But a 1999 report from industry analyst Jupiter Communications concluded that only three percent of consumers would be purchasing downloaded music by the year 2003. While the industry has good reason to be concerned, some see that last factoid as a wake-up call to the industry—either adapt to a world in which downloadable copyrighted music is a reality, or be left out altogether. If this projection turns out to be true, the industry will either have to find a way to crush unprotected MP3 distribution (unlikely), or accept the fact that MP3s and other digital audio files will continue to be distributed without hope of a significant revenue return.

In the short term, the RIAA launched a campaign to start shutting down pirate sites. For the most part, this has consisted of cease-and-desist letters being sent to Internet service providers, warning them to remove illegal files from users’ sites or face prosecution (see Chapter 7 and Chapter 8). ISPs are generally quick to oblige (and are bound by law to do so). But even with the best lawyers in the land at their disposal, the industry has found that trying to crush pirate sites in the midst of a phenomenon this large is like playing a vast and endless game of Whack-a-Mole—eliminate one site and six others spring up in its place. Even with the cooperation of ISPs, the task is futile and the industry knows it, though they are still obliged to continue trying.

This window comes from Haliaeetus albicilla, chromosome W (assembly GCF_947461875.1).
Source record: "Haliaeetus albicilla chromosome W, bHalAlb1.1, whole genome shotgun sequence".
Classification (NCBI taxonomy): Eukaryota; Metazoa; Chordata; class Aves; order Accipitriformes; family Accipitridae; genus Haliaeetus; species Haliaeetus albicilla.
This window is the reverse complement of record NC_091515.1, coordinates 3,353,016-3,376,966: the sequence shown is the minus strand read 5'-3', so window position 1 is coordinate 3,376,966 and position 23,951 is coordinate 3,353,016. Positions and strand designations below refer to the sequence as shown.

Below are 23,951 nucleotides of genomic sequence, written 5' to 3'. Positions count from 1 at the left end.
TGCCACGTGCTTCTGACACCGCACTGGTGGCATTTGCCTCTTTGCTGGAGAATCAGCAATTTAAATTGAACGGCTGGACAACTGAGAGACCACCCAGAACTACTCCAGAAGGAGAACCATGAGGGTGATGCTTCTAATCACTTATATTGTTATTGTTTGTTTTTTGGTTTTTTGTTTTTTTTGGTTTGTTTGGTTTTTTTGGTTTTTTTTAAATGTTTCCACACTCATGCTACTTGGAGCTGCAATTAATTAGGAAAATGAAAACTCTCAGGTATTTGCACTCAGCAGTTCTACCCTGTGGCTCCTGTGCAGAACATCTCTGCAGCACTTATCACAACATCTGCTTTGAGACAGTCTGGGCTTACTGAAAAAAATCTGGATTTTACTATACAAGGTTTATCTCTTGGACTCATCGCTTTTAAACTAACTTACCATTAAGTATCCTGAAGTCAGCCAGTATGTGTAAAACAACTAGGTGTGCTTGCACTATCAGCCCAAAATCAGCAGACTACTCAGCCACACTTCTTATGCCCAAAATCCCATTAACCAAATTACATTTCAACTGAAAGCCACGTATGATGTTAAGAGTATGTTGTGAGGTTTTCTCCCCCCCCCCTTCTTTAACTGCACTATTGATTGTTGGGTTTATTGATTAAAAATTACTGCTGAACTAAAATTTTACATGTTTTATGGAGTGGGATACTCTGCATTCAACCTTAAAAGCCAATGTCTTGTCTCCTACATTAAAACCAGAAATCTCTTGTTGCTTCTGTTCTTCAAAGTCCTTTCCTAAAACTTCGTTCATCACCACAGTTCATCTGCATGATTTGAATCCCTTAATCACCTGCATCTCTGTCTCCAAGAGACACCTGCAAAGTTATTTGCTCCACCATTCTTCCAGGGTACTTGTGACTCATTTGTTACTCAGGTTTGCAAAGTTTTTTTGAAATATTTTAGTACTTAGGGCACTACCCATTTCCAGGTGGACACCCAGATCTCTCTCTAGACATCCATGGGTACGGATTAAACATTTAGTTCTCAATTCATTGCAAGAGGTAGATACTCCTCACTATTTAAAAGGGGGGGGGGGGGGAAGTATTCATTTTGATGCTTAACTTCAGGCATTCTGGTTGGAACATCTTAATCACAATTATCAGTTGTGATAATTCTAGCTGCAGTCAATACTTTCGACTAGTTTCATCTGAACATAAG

Beat ‘em: The Secure Digital Music Initiative (SDMI)

In the face of this apparent futility, the industry has decided to approach the problem from another angle: Chop it off at the knees. Since the sprawling and largely ungovernable Internet cannot be easily controlled, the industry has decided to work with its partners and make it harder to create copy-able digital music files to begin with. By colluding with the makers of compact discs, sound cards, and software vendors, and by embedding special codes into newly created CDs, the industry hopes to get as many people using copy protection-enabled equipment and source material as possible.[4] According to a quote made by SDMI Executive Chairman Dr. Leonardo Chiariglione in Billboard magazine:

You will be able to play your MP3 files on the portable devices of today, but at a certain point in time, which may happen quite soon, the record companies will start embedding some signals into their future content so that it can become playable only on SDMI devices.